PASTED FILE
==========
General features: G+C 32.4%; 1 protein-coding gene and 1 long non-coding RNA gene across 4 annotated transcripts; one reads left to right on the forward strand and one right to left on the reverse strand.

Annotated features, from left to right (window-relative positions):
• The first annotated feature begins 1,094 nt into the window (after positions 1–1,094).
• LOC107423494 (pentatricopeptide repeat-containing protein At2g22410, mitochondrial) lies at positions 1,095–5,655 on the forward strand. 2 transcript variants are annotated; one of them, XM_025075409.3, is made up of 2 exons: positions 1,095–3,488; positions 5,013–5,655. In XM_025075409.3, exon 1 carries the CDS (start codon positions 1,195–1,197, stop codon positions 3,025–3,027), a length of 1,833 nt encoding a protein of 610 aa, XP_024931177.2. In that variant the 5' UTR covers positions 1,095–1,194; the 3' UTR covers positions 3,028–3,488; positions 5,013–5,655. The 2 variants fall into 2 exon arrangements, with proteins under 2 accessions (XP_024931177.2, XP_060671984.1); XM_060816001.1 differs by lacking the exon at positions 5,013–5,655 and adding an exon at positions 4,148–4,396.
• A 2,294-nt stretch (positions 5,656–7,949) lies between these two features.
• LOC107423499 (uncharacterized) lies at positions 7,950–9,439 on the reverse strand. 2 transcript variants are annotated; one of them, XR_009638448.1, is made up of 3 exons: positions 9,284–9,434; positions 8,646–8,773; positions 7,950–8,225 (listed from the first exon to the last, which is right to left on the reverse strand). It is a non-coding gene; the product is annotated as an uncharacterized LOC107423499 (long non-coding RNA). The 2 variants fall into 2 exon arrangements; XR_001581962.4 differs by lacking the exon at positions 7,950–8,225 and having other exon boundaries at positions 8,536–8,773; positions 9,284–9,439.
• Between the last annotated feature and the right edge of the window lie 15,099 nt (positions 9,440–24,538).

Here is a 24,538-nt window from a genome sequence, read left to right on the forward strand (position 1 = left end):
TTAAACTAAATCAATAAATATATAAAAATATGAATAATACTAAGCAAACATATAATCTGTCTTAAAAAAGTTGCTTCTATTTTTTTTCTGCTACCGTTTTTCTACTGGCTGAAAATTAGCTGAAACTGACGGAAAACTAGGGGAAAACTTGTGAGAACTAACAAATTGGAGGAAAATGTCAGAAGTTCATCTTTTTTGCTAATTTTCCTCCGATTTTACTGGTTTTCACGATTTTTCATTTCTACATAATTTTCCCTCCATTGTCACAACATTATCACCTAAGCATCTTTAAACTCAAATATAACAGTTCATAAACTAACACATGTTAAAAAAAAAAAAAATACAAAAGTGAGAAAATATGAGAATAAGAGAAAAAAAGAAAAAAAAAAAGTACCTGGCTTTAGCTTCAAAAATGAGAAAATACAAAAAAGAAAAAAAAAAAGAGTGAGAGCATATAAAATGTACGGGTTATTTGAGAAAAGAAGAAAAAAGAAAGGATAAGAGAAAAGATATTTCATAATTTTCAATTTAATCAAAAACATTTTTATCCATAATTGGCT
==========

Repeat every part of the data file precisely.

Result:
General features: G+C 32.4%; 1 protein-coding gene and 1 long non-coding RNA gene across 4 annotated transcripts; one reads left to right on the forward strand and one right to left on the reverse strand.

Annotated features, from left to right (window-relative positions):
• The first annotated feature begins 1,094 nt into the window (after positions 1–1,094).
• LOC107423494 (pentatricopeptide repeat-containing protein At2g22410, mitochondrial) lies at positions 1,095–5,655 on the forward strand. 2 transcript variants are annotated; one of them, XM_025075409.3, is made up of 2 exons: positions 1,095–3,488; positions 5,013–5,655. In XM_025075409.3, exon 1 carries the CDS (start codon positions 1,195–1,197, stop codon positions 3,025–3,027), a length of 1,833 nt encoding a protein of 610 aa, XP_024931177.2. In that variant the 5' UTR covers positions 1,095–1,194; the 3' UTR covers positions 3,028–3,488; positions 5,013–5,655. The 2 variants fall into 2 exon arrangements, with proteins under 2 accessions (XP_024931177.2, XP_060671984.1); XM_060816001.1 differs by lacking the exon at positions 5,013–5,655 and adding an exon at positions 4,148–4,396.
• A 2,294-nt stretch (positions 5,656–7,949) lies between these two features.
• LOC107423499 (uncharacterized) lies at positions 7,950–9,439 on the reverse strand. 2 transcript variants are annotated; one of them, XR_009638448.1, is made up of 3 exons: positions 9,284–9,434; positions 8,646–8,773; positions 7,950–8,225 (listed from the first exon to the last, which is right to left on the reverse strand). It is a non-coding gene; the product is annotated as an uncharacterized LOC107423499 (long non-coding RNA). The 2 variants fall into 2 exon arrangements; XR_001581962.4 differs by lacking the exon at positions 7,950–8,225 and having other exon boundaries at positions 8,536–8,773; positions 9,284–9,439.
• Between the last annotated feature and the right edge of the window lie 15,099 nt (positions 9,440–24,538).

Here is a 24,538-nt window from a genome sequence, read left to right on the forward strand (position 1 = left end):
TTAAACTAAATCAATAAATATATAAAAATATGAATAATACTAAGCAAACATATAATCTGTCTTAAAAAAGTTGCTTCTATTTTTTTTCTGCTACCGTTTTTCTACTGGCTGAAAATTAGCTGAAACTGACGGAAAACTAGGGGAAAACTTGTGAGAACTAACAAATTGGAGGAAAATGTCAGAAGTTCATCTTTTTTGCTAATTTTCCTCCGATTTTACTGGTTTTCACGATTTTTCATTTCTACATAATTTTCCCTCCATTGTCACAACATTATCACCTAAGCATCTTTAAACTCAAATATAACAGTTCATAAACTAACACATGTTAAAAAAAAAAAAAATACAAAAGTGAGAAAATATGAGAATAAGAGAAAAAAAGAAAAAAAAAAAGTACCTGGCTTTAGCTTCAAAAATGAGAAAATACAAAAAAGAAAAAAAAAAAGAGTGAGAGCATATAAAATGTACGGGTTATTTGAGAAAAGAAGAAAAAAGAAAGGATAAGAGAAAAGATATTTCATAATTTTCAATTTAATCAAAAACATTTTTATCCATAATTGGCT